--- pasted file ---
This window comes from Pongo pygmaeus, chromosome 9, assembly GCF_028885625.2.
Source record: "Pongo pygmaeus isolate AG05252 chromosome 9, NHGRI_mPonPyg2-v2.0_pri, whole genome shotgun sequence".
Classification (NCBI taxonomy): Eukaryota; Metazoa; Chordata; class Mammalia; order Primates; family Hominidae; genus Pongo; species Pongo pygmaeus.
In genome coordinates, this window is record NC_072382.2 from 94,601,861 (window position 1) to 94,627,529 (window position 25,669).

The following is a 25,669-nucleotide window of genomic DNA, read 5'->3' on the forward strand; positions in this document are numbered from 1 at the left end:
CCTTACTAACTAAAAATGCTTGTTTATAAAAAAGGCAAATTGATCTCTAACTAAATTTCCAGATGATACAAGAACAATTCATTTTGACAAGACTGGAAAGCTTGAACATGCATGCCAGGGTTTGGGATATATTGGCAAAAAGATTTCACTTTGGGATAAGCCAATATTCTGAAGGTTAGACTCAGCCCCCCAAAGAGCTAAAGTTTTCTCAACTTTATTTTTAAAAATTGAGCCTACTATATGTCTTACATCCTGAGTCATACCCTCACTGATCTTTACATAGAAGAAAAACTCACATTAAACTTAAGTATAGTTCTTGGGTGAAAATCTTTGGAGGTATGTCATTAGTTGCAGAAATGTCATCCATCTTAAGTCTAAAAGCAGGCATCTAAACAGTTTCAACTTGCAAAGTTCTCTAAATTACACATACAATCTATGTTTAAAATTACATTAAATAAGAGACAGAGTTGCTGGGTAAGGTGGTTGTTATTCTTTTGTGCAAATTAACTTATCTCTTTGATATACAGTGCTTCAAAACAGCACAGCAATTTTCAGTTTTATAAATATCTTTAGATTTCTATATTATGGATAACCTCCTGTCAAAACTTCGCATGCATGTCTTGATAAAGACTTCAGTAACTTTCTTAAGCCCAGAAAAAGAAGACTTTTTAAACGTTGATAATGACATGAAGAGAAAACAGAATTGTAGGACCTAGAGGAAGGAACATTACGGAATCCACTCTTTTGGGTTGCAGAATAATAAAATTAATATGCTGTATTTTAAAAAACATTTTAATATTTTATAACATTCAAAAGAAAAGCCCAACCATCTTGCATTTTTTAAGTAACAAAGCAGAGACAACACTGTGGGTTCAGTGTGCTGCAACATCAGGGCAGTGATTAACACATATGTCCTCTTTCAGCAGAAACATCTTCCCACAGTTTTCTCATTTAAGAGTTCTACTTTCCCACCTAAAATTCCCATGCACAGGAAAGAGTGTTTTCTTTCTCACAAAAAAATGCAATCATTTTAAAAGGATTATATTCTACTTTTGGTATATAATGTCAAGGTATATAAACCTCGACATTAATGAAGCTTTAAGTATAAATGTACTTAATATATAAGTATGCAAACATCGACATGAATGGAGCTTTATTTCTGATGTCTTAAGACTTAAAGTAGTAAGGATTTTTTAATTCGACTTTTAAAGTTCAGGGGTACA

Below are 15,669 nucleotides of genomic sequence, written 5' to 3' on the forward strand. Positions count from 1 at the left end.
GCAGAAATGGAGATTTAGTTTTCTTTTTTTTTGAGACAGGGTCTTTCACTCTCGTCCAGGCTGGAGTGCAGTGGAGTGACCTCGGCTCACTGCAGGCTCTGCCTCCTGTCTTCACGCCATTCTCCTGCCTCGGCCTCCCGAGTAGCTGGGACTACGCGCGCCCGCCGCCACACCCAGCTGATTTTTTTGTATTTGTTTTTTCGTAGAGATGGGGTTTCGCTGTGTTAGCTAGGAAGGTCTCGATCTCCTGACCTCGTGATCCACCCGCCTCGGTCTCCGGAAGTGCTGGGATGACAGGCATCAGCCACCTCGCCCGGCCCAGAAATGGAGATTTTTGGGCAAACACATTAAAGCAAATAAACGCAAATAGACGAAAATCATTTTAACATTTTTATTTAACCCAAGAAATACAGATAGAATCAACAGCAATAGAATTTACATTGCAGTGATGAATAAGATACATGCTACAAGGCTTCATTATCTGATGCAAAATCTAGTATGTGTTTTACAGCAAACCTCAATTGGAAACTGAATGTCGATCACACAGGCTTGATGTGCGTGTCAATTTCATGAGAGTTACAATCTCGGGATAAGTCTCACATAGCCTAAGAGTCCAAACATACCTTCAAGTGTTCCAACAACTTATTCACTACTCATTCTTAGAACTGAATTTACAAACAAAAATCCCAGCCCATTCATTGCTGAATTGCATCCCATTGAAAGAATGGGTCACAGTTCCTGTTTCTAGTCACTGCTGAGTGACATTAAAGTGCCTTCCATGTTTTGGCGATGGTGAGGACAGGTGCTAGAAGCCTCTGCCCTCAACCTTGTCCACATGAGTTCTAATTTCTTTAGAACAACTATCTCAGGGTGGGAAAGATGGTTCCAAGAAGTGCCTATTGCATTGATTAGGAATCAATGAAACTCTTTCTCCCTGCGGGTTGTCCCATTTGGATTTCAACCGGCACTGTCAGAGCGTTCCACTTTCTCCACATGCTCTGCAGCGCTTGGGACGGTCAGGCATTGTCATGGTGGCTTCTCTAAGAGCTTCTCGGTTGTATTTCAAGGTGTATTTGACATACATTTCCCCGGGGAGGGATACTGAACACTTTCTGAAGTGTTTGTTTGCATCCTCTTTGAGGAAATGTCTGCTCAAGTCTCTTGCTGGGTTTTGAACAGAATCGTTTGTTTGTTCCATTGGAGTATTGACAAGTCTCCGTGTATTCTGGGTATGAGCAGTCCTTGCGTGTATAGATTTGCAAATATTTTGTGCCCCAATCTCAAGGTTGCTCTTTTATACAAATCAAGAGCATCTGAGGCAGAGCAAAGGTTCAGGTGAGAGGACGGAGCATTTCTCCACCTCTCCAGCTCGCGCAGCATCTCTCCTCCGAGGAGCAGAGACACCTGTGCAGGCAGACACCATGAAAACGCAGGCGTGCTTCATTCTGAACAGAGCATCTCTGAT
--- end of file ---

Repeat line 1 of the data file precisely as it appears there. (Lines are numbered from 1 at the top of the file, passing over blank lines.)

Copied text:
This window comes from Pongo pygmaeus, chromosome 9, assembly GCF_028885625.2.